Reading Sight Words


Sight words are words that a reader can recognize and read without sounding out each individual letter.  Many sight words are hard to sound out phonetically and must be memorized.  I suggest printing a copy of the sight word list and practicing. It is expected that second grade students can read most of the 1,200 words on the list without hesitation. Spelling the sight words correctly would be an added bonus since these words are used frequently in students’ writing.

Here are a few suggestions for how to practice learning sight words. boy_reading_1

  1. PRACTICE!  PRACTICE!  PRACTICE!  The more a beginning reader sees words and practices reading them, the easier reading becomes.
  2. MAKE FLASHCARDS  Flashcards work well for many students.  Each word should be written neatly on an index card.  Write large enough so the reader can touch each letter as they are saying the sounds.  In the lower right corner of each card, write the list number that the word is from.  Keep the cards for review.
  3. WRITE THE WORDS THAT ARE TRICKY Although learning to read sight words IS NOT a spelling activity, some people memorize things by repeatedly writing them down.
  4. USE COLORS With a colored marker or crayon, outline the shape of the word.  Pay close attention to blends, such as th, wh, sh, tr…  Blends should be underlined or boxed together so the reader has a visual cue to remember to say the sounds as one, not choppy as two.
  5. VOWELS Usually, when two vowels are together the first one does the talking, the last one does the walking. In the word coat, the o makes a long o sound and the a is silent (the first one does the talking, the last one does the walking.) An e at the end of the word is silent because it is tired from helping the other vowel say its name.  For example: In the word TAPE, the a says its name (a) and the e is silent.

(Reprinted from Karen Powell’s website)

Math Games to Play at Home

Check out these fun math games!

Family Math


All you need is a deck of cards or a pair of dice. If you don’t have any dice, click here for some you can use online!

Concentration (add, sub, multiplication, division)
The object of the game is to find pairs of matching cards among an array of face down cards. Help your child write addition, subtraction, multiplication, or division facts on one set of index cards, and the answers on another set. Shuffle the cards and lay them out face down. The first player turns over two cards. If they match, the player keeps the two cards and takes another turn. The next player continues by trying to find two matching cards. When all cards have been collected, the player with the most pairs wins.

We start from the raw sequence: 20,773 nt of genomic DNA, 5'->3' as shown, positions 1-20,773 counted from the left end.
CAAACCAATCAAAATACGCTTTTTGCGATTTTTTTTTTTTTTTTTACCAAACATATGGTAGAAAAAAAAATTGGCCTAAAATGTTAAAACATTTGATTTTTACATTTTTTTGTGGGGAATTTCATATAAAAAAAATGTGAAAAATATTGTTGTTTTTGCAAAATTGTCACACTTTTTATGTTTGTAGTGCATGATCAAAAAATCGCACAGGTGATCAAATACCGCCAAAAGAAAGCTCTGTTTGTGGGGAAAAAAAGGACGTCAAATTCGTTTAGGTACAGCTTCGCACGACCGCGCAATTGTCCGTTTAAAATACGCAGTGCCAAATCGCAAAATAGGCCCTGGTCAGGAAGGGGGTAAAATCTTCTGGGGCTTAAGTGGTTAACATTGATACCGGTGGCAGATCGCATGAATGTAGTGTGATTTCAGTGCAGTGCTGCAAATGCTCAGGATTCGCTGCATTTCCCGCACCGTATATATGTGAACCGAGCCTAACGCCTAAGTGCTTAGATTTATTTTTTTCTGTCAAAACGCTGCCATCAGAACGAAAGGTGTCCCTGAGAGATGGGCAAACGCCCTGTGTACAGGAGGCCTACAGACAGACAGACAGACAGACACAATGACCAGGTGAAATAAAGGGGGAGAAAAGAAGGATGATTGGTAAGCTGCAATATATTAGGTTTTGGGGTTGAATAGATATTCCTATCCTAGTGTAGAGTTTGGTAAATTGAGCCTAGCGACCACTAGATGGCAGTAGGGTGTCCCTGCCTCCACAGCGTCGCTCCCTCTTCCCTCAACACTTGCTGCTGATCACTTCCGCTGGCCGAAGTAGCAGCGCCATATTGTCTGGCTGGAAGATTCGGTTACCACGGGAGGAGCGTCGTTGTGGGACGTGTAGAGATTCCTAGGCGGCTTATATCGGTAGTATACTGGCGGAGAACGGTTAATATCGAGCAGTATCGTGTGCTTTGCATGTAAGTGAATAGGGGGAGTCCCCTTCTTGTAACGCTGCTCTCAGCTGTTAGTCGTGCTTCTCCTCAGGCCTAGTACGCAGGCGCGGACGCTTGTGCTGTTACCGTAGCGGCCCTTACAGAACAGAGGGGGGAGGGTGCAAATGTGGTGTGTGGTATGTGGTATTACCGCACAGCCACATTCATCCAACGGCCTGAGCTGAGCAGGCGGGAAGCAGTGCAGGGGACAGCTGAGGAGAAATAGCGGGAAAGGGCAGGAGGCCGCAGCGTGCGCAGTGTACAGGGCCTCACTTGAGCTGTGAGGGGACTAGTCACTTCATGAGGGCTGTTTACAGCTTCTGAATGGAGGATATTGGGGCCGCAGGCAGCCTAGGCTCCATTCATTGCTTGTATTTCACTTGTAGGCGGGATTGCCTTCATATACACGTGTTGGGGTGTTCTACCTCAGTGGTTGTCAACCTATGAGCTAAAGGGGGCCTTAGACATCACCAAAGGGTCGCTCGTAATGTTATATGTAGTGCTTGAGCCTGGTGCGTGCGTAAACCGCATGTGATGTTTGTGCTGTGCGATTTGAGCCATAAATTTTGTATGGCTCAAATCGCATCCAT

Dice Games (addition)
You will need 2, 3, or 4 dice and one score sheet. Tally to so many rolls or to a preset score such as 50 or 100 points.
Vary it by adding the sums of the dice together, and the greatest or least score wins!
Vary it again by rolling 3 colored dice and 1 white die. Subtract the number on the white die from the sum of the colored dice, and the greatest sum wins.

Prepare flash cards from 0-10 (3 sets of each number). Play “Go Fish” to add numbers up to 10. (Ex: Sally has the number 4, so she asks her mother for the number 6 because 4+6=10.)


Card Games (addition)
War: Divide the deck of cards evenly. Each player will put out two cards and add them together. Whoever has the highest total will take all cards. The object is to take the whole deck.

Pig (addition)
Players take turns rolling two dice. A player may roll the dice as many times as he/she wants, mentally keeping a total of the sums that come up. When the player stops rolling, he/she records the total, and adds it to the scores from previous rounds. BUT if a one is rolled, the player scores a 0 for that round, and it’s the next player’s turn.

Race for $1.00 (money addition)
You need 30 pennies, 10 nickels, 20 dimes, 1 quarter, a dollar, 2 dice, and a partner.
Take turns. On your turn, roll the dice. The sum tells how many pennies to take. When you have 5 pennies, trade for a nickel. When you have 2 nickels, trade for a dime. When you have 2 dimes and one nickel, trade for a quarter. The first player to reach $1.00 is the winner.

Guess My Number (number logic)
You need: paper, pencil, partner
Player one picks a number from 0-99 and writes it down. Player two makes a guess and writes it down. Player one gives a clue: “Your guess is greater than my number” or “Your guess is less than my number”. Continue playing until player two guesses player one’s number. Switch jobs and play again.

The 1 to 10 Gam
e (addition)
You need: 2 dice, 1 deck of cards, and a partner
Use only the ace, 2, 3, 4, 5, 6, 7, 8, 9, and 10 cards.
One of you takes the red cards, one of you takes the black cards. Take turns. On your turn, roll the dice and figure out the sum. Remove enough cards from your hand to add up to that sum. For example, if you roll a 5 and a 3, you can make 8 in many ways (5+3, 4+4, 4+2+2, 8, etc…). If you can’t make the sum with the cards in your hand, roll again. If you can’t make a sum after three rolls, you lose the game. You win if your partner can’t make a number in three rolls or if you use up all of your cards.

Number Family Rumm
y (fact families)
Use a deck of 40 cards: Four suits of ace through ten. The goal is to make families of three cards that are related by addition or subtraction. For example: 5, 5, and 10 are a family because 5+5=10, and 10-5=5. 6, 3, and 9 are a family because 6+3=9, 9-6=3, and 9-3=6.